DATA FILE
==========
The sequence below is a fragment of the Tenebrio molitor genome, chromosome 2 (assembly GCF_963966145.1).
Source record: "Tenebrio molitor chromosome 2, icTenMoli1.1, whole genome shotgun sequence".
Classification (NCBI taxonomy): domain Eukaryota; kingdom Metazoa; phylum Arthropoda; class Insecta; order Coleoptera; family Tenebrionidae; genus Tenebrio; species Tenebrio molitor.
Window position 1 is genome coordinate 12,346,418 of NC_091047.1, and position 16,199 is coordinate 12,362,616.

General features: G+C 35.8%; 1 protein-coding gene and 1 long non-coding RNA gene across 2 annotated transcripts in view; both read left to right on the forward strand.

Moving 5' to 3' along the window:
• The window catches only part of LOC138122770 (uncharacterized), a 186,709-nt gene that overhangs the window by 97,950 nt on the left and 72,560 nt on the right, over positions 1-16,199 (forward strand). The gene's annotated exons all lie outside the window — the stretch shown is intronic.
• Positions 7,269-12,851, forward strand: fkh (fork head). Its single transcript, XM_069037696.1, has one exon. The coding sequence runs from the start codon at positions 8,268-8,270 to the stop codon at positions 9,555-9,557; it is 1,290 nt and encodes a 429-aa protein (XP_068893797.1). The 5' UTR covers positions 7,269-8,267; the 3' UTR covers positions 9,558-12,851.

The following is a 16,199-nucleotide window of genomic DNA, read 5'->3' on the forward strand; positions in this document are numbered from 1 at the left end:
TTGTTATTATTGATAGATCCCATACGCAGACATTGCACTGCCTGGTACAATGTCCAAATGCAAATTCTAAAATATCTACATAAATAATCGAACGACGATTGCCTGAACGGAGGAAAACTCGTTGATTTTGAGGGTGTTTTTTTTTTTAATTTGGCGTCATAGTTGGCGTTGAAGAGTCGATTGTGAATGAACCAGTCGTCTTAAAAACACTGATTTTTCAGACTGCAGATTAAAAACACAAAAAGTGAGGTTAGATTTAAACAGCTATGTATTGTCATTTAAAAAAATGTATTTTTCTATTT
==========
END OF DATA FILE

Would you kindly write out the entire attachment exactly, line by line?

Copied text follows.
The sequence below is a fragment of the Tenebrio molitor genome, chromosome 2 (assembly GCF_963966145.1).
Source record: "Tenebrio molitor chromosome 2, icTenMoli1.1, whole genome shotgun sequence".
Classification (NCBI taxonomy): domain Eukaryota; kingdom Metazoa; phylum Arthropoda; class Insecta; order Coleoptera; family Tenebrionidae; genus Tenebrio; species Tenebrio molitor.
Window position 1 is genome coordinate 12,346,418 of NC_091047.1, and position 16,199 is coordinate 12,362,616.

General features: G+C 35.8%; 1 protein-coding gene and 1 long non-coding RNA gene across 2 annotated transcripts in view; both read left to right on the forward strand.

Moving 5' to 3' along the window:
• The window catches only part of LOC138122770 (uncharacterized), a 186,709-nt gene that overhangs the window by 97,950 nt on the left and 72,560 nt on the right, over positions 1-16,199 (forward strand). The gene's annotated exons all lie outside the window — the stretch shown is intronic.
• Positions 7,269-12,851, forward strand: fkh (fork head). Its single transcript, XM_069037696.1, has one exon. The coding sequence runs from the start codon at positions 8,268-8,270 to the stop codon at positions 9,555-9,557; it is 1,290 nt and encodes a 429-aa protein (XP_068893797.1). The 5' UTR covers positions 7,269-8,267; the 3' UTR covers positions 9,558-12,851.

The following is a 16,199-nucleotide window of genomic DNA, read 5'->3' on the forward strand; positions in this document are numbered from 1 at the left end:
TTGTTATTATTGATAGATCCCATACGCAGACATTGCACTGCCTGGTACAATGTCCAAATGCAAATTCTAAAATATCTACATAAATAATCGAACGACGATTGCCTGAACGGAGGAAAACTCGTTGATTTTGAGGGTGTTTTTTTTTTTAATTTGGCGTCATAGTTGGCGTTGAAGAGTCGATTGTGAATGAACCAGTCGTCTTAAAAACACTGATTTTTCAGACTGCAGATTAAAAACACAAAAAGTGAGGTTAGATTTAAACAGCTATGTATTGTCATTTAAAAAAATGTATTTTTCTATTT